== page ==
An American in Scotland

I’ve been to the UK several times. I saw Bath and Stonehenge. I got drunk in Canterbury and pissed on a wall. I took the Night Scotsman from King’s Cross to Edinburgh where I had a delicious haggis in the brick-lined basement of a very old building. And on one trip I was just down the street from an IRA bomb in — guess where — Manchester.

I remember ordering Coke in a London pub on my first visit, not because I drink Coke so much as it was either that or water. (America, on the other hand, land of the teetotaler, has mastered the art of the soft drink.)

I gave my order and the guy behind the counter said “Oish?”

“What?” I asked, scowling.

“Oish?” he said. “Oish, oish.”

There was a long pause as my brain tried to parse what seemed a foreign language. I tried to think of every English word that made sense in context. I could tell he was about to throw up his hands and give up.

“Oh, ice. Yes, please.”

I was 16. Part of my confusion was that you shouldn’t have to be asked if you want ice in your cola. It should just come that way, just like the waiter at a nice restaurant doesn’t ask you if you want your champagne chilled. He just does it. Only clods and alcoholics drink cola neat. (Even the frickin’ Japanese know better.)

I returned to the UK in my 20s with some college friends, and one night we found ourselves invited by some young ladies to a bar in Manchester. This was the night before the bomb. The place was packed, and I had to push through a couple patrons to get close enough to order.

‘I’m in Britain,’ I thought. ‘I should have something British.’

“Scotch,” I said proudly.

Dude looked like he wanted to punch my lights out. Big guy. Bald head. Lots of muscles. Just stood there.

I waited, confused. Should I ask for oish?

Finally, in a thick brogue, he said “This is an Irish bar.”

I hadn’t noticed. My first thought: What fucking difference does it make? I raised my hands. “Whiskey of any kind.”

He gave me Jack Daniels. They had Beam, too. And I saw a bottle of Crown Royal on the shelf. So it wasn’t that they only served Irish whiskey. It was that they specifically DIDN’T serve Scotch. And remember, this bar was in Manchester, which is neither Ireland nor Scotland. Dafuq?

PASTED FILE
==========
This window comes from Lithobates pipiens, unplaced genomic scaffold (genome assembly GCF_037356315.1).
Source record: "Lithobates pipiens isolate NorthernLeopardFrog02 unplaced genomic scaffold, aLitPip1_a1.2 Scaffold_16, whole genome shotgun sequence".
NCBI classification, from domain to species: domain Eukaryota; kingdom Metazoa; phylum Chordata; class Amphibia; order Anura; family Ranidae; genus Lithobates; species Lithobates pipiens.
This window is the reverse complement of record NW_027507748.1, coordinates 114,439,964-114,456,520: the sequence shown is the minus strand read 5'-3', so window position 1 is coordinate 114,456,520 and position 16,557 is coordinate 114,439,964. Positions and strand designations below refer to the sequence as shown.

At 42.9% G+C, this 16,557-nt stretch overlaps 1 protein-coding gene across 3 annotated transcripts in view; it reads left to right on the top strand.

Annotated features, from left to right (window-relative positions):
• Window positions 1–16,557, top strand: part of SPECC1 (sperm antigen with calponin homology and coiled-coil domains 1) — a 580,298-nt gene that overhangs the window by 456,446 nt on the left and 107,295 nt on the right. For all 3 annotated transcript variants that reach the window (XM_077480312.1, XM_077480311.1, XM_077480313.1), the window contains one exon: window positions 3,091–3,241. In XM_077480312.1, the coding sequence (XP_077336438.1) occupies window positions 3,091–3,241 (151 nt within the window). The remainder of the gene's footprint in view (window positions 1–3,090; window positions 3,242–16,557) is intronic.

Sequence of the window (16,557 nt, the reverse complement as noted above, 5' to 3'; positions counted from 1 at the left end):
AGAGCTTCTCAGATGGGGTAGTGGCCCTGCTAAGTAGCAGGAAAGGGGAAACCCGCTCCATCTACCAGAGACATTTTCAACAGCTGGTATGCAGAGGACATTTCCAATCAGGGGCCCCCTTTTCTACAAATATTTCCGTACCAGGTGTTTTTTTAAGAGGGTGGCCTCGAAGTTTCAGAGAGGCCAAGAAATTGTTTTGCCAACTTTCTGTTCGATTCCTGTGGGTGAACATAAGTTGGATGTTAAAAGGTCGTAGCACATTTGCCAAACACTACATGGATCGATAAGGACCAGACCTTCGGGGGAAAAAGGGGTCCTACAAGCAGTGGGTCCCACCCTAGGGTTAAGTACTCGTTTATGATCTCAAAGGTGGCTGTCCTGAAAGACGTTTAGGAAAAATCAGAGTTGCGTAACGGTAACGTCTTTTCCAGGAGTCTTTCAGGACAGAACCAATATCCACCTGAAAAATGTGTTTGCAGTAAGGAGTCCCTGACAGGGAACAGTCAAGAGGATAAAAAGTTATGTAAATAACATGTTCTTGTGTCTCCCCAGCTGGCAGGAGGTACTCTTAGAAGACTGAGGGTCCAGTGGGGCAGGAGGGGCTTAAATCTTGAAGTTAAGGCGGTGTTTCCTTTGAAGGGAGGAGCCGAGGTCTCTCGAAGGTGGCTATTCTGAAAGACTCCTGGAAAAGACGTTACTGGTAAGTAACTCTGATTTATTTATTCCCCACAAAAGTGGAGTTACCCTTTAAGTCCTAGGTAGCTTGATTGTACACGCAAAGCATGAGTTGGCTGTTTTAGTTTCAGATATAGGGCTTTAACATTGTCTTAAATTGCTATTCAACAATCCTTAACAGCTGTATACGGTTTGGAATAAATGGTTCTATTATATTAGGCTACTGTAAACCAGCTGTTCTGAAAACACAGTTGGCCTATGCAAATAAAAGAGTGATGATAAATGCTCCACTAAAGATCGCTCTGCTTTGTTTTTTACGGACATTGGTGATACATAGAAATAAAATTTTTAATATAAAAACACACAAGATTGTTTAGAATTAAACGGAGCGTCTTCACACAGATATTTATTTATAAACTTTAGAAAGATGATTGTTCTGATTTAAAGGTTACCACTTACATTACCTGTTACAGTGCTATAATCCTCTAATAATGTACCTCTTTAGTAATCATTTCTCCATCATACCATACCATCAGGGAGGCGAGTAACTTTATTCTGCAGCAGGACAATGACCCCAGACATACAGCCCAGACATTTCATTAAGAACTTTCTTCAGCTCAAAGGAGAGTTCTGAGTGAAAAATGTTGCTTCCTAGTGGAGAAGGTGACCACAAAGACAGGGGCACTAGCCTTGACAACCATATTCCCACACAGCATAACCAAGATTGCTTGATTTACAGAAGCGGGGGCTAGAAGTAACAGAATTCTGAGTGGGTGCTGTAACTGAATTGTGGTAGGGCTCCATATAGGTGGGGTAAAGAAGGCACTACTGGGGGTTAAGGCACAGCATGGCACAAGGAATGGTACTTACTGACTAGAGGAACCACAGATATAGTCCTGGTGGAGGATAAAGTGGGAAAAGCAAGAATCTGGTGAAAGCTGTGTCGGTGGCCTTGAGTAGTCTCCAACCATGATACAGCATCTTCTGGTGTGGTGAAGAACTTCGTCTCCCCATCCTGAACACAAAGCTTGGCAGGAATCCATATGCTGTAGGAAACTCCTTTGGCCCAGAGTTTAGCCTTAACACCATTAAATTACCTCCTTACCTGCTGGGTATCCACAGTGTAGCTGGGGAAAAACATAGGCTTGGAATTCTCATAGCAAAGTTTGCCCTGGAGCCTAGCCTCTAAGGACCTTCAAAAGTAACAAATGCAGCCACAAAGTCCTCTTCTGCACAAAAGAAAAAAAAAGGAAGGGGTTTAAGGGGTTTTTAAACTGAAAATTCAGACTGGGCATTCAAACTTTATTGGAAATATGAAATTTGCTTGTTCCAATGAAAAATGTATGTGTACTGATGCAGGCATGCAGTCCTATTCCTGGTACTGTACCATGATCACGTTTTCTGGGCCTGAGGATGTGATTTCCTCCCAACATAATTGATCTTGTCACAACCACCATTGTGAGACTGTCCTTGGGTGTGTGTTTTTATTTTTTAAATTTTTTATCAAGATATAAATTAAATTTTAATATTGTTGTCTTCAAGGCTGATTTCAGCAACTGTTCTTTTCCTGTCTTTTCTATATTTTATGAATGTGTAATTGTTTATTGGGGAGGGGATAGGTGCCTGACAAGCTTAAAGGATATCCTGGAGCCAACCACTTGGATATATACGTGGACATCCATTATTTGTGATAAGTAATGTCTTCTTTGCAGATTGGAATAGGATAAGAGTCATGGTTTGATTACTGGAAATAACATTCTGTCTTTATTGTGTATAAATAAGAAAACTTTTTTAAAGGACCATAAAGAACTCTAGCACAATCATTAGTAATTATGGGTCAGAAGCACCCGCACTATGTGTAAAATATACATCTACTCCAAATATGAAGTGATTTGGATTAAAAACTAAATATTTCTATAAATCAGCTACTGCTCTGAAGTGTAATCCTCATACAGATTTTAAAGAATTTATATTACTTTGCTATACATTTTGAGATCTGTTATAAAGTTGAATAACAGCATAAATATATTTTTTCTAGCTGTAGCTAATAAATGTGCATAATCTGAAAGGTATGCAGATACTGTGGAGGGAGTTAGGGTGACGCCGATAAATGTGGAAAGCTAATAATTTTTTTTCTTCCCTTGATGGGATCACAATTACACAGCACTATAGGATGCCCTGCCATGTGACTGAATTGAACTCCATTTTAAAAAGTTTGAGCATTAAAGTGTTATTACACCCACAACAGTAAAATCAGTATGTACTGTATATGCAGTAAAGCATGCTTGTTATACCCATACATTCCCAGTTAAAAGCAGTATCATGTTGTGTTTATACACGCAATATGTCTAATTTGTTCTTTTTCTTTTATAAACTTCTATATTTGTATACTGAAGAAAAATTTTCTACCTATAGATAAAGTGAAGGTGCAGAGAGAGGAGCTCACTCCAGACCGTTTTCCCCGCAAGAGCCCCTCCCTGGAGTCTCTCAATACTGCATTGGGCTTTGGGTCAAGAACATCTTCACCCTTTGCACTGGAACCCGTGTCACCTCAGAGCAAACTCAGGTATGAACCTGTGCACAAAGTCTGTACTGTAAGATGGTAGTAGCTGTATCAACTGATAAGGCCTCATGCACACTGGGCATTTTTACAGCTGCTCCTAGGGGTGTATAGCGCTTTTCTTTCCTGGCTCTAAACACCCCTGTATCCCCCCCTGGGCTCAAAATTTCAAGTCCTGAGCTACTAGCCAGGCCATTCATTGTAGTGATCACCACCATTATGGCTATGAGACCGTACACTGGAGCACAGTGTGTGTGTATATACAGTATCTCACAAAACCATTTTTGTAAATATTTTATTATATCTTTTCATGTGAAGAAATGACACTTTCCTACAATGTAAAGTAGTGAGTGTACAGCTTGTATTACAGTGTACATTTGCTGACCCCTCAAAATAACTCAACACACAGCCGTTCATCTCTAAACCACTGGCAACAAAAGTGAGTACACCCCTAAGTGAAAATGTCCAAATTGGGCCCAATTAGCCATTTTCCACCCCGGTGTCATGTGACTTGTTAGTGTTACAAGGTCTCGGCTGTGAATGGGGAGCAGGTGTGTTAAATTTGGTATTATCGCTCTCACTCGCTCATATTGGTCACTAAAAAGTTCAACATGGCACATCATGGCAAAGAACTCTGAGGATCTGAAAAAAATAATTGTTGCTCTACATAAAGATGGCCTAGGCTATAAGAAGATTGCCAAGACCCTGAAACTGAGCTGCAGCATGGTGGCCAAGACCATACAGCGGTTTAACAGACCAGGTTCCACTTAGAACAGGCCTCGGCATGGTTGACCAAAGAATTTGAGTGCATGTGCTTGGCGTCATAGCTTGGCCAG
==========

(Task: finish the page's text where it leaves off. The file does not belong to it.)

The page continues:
It’s like going to a New England public house in Los Angeles and being refused Kentucky bourbon because it’s from the South. Or a bar in the swanky West End of Dallas not serving tequila because it’s Mexican. I do believe they’d go out of business. The word ‘parochial’ comes to mind.

Anyway, I’m reading Ian Rankin’s “Black & Blue,” which is the fourth or fifth Inspector Rebus novel or something like that, but it’s the one that broke him out and made him a mega-star — at least in the UK. He’s a very good writer, so much so that I’m in despair at times and have to stop reading. But I can see why he hasn’t hit the same success across the Atlantic. For one, his plots are a bit like a Highland moor. Pages go by and nothing much seems to change. But more than that, it’s the language.

It’s my sense that English-speaking people in countries that aren’t America are generally familiar with American slang through the music (especially hip hop) and movies we export. My Japanese girlfriend, for example, knows way more about US pop stars and fashion models than I ever will. But the reverse is only weakly true. Your average American knows that when a cheeky Brit saunters up to the bar orders a bloody pint, he’s not asking for a butcher’s measuring cup. But that’s about it. And let’s face it. Some of you bastages are unfuckingdecipherable. My dear saintly mother, for example, loves her some Sherlock, but she watches it with the closed captions on.

Rankin’s books aren’t British. They’re Scottish. Specifically. They’re loaded with Scottish slang, a few old Scotch words, occasional historical and cultural references, and product names (mostly food) I don’t recognize. It makes his characters seem real — that IS how people actually talk — but it definitely keeps them at arm’s length from me. I feel very much like a tourist when I read. This isn’t my country. These aren’t my people.

That isn’t a criticism. Good literature is local. Real. It’s just that I can see why he hasn’t broken out here in the same way. It’s not meant for me. A good lesson in writing to your audience.

Here. Have some Nieves.

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